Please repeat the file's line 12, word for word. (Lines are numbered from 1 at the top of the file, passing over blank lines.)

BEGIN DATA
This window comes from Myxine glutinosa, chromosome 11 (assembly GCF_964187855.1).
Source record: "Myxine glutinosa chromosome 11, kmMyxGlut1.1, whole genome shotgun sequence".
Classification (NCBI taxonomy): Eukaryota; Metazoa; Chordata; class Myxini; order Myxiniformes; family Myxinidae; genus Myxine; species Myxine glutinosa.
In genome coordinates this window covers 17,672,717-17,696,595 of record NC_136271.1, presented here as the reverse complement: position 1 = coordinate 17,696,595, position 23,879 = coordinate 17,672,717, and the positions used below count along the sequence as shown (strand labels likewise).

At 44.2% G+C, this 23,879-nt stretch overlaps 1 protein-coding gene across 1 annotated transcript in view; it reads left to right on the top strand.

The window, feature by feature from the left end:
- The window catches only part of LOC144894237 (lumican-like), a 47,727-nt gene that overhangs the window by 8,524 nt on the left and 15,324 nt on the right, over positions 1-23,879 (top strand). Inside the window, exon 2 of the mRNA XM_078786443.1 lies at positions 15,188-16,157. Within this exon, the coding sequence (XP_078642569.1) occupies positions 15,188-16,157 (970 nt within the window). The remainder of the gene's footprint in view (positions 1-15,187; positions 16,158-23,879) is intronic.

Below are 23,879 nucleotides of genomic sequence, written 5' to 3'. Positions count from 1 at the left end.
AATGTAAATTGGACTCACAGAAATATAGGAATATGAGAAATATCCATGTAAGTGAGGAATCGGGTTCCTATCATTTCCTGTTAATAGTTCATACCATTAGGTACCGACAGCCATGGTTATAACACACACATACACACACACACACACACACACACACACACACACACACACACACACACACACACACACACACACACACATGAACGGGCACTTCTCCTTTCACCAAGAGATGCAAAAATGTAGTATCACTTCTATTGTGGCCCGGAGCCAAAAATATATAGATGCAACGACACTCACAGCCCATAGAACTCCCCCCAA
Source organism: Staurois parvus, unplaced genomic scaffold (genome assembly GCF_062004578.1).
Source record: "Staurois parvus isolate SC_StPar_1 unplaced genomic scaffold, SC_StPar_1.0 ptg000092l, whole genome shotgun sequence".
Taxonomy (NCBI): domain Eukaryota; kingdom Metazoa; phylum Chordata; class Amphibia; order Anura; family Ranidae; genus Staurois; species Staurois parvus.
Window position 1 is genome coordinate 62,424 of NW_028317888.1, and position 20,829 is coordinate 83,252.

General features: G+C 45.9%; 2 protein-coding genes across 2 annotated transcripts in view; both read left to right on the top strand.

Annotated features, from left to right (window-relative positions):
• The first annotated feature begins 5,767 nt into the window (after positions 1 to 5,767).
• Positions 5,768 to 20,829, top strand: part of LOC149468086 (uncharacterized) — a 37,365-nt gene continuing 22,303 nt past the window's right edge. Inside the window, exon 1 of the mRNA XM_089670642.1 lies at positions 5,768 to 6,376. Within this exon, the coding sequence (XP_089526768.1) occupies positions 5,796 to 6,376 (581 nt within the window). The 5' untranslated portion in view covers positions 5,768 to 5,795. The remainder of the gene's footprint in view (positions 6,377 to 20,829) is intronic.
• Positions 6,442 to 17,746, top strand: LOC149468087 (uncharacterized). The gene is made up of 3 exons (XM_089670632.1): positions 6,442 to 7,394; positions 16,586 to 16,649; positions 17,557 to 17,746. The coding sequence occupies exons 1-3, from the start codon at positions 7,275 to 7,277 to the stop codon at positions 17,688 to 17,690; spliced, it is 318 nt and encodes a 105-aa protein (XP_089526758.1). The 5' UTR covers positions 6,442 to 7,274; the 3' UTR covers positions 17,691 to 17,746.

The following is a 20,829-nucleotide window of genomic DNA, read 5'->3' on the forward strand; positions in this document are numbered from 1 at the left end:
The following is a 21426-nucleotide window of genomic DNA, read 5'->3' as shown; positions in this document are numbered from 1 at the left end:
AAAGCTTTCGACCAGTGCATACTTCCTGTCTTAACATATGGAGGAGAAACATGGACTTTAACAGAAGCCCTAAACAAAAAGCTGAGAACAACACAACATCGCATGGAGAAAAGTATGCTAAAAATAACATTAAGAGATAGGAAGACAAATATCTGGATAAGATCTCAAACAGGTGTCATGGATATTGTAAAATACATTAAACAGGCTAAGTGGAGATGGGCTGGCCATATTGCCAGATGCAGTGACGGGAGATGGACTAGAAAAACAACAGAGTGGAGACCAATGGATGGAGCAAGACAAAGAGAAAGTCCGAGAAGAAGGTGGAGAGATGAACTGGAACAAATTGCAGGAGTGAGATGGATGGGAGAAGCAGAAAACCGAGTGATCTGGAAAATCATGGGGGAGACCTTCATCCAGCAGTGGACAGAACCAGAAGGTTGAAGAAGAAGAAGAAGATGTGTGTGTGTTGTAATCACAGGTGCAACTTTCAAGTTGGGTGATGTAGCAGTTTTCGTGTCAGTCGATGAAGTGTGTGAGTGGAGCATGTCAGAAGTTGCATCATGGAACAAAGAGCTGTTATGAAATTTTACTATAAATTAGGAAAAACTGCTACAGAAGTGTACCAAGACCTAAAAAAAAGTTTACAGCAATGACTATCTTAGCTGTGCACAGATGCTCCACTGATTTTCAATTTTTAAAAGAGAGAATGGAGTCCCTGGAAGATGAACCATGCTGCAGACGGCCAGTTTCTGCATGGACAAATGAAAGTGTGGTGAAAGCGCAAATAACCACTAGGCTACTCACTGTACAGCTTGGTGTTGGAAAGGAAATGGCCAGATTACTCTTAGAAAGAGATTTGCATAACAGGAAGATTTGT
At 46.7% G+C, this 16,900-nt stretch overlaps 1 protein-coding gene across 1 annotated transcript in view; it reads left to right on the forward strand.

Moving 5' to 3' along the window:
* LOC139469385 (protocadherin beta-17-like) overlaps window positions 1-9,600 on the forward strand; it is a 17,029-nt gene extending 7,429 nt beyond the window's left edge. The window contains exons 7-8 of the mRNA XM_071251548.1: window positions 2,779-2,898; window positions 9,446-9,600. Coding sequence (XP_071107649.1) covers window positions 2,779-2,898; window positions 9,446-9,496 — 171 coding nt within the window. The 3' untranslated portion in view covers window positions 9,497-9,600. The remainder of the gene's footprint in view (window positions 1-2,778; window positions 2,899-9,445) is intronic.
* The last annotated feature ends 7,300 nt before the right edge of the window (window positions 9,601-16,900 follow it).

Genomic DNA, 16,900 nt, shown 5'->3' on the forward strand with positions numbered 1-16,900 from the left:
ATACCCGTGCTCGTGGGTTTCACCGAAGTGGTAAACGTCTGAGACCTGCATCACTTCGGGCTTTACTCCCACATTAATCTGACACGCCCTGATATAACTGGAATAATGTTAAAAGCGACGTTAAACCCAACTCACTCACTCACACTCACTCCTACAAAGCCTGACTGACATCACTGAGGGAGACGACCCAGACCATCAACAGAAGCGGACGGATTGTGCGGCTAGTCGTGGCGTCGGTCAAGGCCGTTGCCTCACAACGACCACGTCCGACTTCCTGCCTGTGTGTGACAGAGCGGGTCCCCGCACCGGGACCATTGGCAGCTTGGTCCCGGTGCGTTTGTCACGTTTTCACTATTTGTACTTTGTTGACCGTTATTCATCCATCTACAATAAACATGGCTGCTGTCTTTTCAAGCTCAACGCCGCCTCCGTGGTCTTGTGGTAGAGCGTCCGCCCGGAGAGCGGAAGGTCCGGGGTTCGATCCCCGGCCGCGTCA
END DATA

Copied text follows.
Taxonomy (NCBI): domain Eukaryota; kingdom Metazoa; phylum Chordata; class Amphibia; order Anura; family Ranidae; genus Staurois; species Staurois parvus.